Nollywood the movie – How the money makes it happen
Next week Italian-American filmmaker Franco Sacchi’s This is Nollywood is being shown at the Abuja International Film Festival before coming to the Raindance Film Festival in London in October. Sacchi’s film uses the making of Bond Emeruwa’s film Checkpoint as the core of a look at Nollywood’s actors and producers. Russell Southwood spoke to Franco Sacchi about the money behind the movies, the origins of Nollywood and the desire to raise production standards.
The tale that claims to be the founding story of Nollywood sounds both apocryphal and very Nigerian. A distributor of blank VHS tapes had a container load of them and they were selling very slowly. He decided to spend US$2,000 to make a movie on one of them: Living in Bondage was created and it has sold over 1 million copies.
Nowadays the money to finance Nollywood films comes either from local business people or the diaspora. Historically, films have had budgets of $5-10,000 but more recently some film makers have been pushing that up to US$20,000. As Sacchi told us:”The film we follow in the documentary – Emeruwa’s Checkpoint – had a budget of N6 million (US$46,000). Films have been made that cost much more than that but they don’t seem to sell well”.
The films are generally shot using DV cameras and cut using digital, non-linear editing. As a result, films are made in an incredibly short period of time, usually 7-10 days. A system of “stars” has developed and as emerges in the documentary, many of these stars are making up to three movies at any one time. To outside eyes, it may seem held together with paste and string but an economic ecology involving producers, directors, crew and actors has developed.
Nollywood films are little bit like the old Hollywood B movies. They tell stories of crimes gone bad and passions with disastrous consequences:”Nollywood film makers have stories to tell and they have no fear.” The films are made at feature length (90 minutes) or sometimes in two volumes of 2 hours each.
Whilst much of Africa is used to seeing Nollywood movies on TV, very little revenue is actually generated from these sales:”Producers sell to TV for visibility. The real sales come from sales of DCDs and videos.” A successful production will sell 30-50,000 copies and there is a highly organised distribution system that had its origins in the selling of pirate versions European and American films. In the large cities like Lagos there are large official film markets and even video shops in up-market shopping malls on Victoria Island will have a full wall of Nollywood. But it’s not just in the cities for even the smallest villages will have a video shop.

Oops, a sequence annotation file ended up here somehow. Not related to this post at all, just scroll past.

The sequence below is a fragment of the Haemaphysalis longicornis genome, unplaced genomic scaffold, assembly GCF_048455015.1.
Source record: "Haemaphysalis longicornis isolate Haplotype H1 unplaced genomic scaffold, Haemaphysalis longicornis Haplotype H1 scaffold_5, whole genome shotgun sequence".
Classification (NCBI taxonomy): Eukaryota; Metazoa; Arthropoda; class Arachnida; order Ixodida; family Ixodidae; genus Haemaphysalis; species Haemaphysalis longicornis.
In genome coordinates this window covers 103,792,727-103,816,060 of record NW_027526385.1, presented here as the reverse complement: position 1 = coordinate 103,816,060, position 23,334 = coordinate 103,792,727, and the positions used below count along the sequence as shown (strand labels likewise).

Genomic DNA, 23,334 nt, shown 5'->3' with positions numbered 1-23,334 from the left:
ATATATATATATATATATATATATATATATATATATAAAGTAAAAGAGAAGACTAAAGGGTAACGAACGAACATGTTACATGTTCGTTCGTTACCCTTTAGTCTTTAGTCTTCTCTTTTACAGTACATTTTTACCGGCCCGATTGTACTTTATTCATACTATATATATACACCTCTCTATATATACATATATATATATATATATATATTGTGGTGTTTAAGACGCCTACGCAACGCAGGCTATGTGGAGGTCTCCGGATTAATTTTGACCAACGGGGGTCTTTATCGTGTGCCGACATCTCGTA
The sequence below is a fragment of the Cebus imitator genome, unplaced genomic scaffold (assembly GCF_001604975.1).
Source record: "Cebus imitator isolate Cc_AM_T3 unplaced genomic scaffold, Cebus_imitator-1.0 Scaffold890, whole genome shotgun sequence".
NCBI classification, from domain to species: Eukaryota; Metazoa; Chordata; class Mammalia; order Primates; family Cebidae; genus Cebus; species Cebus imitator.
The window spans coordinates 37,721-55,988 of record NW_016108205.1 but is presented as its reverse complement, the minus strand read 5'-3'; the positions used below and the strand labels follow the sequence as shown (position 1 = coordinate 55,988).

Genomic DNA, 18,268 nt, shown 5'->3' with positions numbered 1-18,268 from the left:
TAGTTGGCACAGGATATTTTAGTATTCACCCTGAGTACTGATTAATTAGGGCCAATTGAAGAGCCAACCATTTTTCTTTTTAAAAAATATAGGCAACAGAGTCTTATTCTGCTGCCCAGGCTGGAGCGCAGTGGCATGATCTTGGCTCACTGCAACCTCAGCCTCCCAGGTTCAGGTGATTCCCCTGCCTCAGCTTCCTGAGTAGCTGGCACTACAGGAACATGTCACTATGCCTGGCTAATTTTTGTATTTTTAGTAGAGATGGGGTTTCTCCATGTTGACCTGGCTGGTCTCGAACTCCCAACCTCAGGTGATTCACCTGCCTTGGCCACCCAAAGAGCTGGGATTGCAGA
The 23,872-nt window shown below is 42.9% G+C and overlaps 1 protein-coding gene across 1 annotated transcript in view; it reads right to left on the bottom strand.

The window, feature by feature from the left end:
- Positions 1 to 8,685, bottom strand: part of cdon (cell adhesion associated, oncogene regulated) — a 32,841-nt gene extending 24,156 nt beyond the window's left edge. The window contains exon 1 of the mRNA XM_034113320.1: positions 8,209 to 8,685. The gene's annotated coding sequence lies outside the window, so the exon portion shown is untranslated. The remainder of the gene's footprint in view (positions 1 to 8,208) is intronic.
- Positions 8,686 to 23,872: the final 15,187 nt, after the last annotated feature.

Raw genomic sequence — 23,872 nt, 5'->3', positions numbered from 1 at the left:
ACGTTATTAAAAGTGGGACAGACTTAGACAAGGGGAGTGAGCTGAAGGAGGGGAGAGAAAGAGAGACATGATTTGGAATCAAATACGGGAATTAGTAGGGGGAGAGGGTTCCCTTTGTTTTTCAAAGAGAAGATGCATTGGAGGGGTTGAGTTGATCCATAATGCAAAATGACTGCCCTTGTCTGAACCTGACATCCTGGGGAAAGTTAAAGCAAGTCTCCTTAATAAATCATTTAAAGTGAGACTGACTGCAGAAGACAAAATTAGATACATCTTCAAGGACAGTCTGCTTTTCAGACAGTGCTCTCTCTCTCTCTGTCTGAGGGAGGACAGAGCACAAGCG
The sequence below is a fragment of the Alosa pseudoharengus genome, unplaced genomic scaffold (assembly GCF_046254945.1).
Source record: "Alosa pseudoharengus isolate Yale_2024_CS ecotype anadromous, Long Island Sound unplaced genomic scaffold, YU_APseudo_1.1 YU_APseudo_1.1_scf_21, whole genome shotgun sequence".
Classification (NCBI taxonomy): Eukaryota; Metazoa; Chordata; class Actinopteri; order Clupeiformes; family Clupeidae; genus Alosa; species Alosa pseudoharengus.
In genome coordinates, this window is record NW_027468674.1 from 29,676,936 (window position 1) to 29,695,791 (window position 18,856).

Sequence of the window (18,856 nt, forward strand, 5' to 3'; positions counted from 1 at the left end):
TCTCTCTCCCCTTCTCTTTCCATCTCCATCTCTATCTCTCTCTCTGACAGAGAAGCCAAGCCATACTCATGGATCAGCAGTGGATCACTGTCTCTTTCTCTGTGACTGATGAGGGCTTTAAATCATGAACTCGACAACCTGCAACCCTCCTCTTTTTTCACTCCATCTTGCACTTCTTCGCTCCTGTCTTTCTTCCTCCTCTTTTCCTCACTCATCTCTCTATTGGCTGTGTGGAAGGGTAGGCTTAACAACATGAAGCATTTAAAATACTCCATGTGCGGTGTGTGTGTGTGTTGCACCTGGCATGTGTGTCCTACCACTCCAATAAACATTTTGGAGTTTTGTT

The films are made for immediate consumption because as with its older brother Bollywood, piracy is an enormous problem. No sooner is a film out and on sale before it becomes pirated and some part of the revenues begin to drift away from the official distributors. The films are either produced on video or DCDs. The latter are more basic and rugged than DVDs but play on almost any DVD player. Picture quality is comparable to that seen on VHS tapes.
When Sacchi was making the film two years ago, films were selling for as little as N12. However, if this proved too expensive, then people can rent or view movies in a “video parlour”. The latter is rather a grand term for a set of people sitting round a television in a room. These exist even in the villages. It is little wonder that Nollywood has been so successful at this price as what it competes with is priced at a completely different level. On a trip to Abuja last week, we saw pirated American DVDs selling for N300 and a visit to the cinema in a shopping mall to see The Simpsons cost N1500. With cinema seats costing this price in these kinds of markets, it is little wonder that traditional cinema is not growing.
The continent’s francophone film-makers are extremely sniffy about the Nollywood upstart. Whereas they make beautifully filmed and scripted movies that are critically acclaimed, they are rarely seen widely by African audiences. By contrast with Nollywood, it’s a case of “never mind the quality, feel the width”. As Sacchi puts it:”These films are part of a wave that is about belief in the future rather than artistic films. But they will make artistic films in the future. Nollywood is a grassroots movement. Francophone films are culturally important but their makers are not a grassroots movement. One of these days one of these film makers will come out with something brilliant. They have given Nigerians a way to look at themselves differently.”
Sacchi has discussed running training for the film-makers seen in the documentary:”We’re going back to see if we can establish some kind of training. They feel they need training at this stage and need to improve the film language. They are starving for new equipment and ideas.”
Nollywood is an interesting contrast to the more conventional film industry found in South Africa that turns out a relatively small number of films with much larger budgets. Perhaps it needed Nigerian ingenuity and complete self-belief to take the business model and turn it on its head. And Nollywood probably has more teach Africa as the future of movie making outside of Hollywood is more likely to favour Nigerian film-makers. They have capacity to make a film like Hong Kong produced gangster trilogy Infernal Affairs that was turned into the Hollywood movie The Departed. If they can tighten up their skills, perhaps anything is possible on a low budget. For as Spike Lee once rather acidly quipped:”What’s a US$50 million budget movie? A US$10 million budget movie once everyone got through stealing.”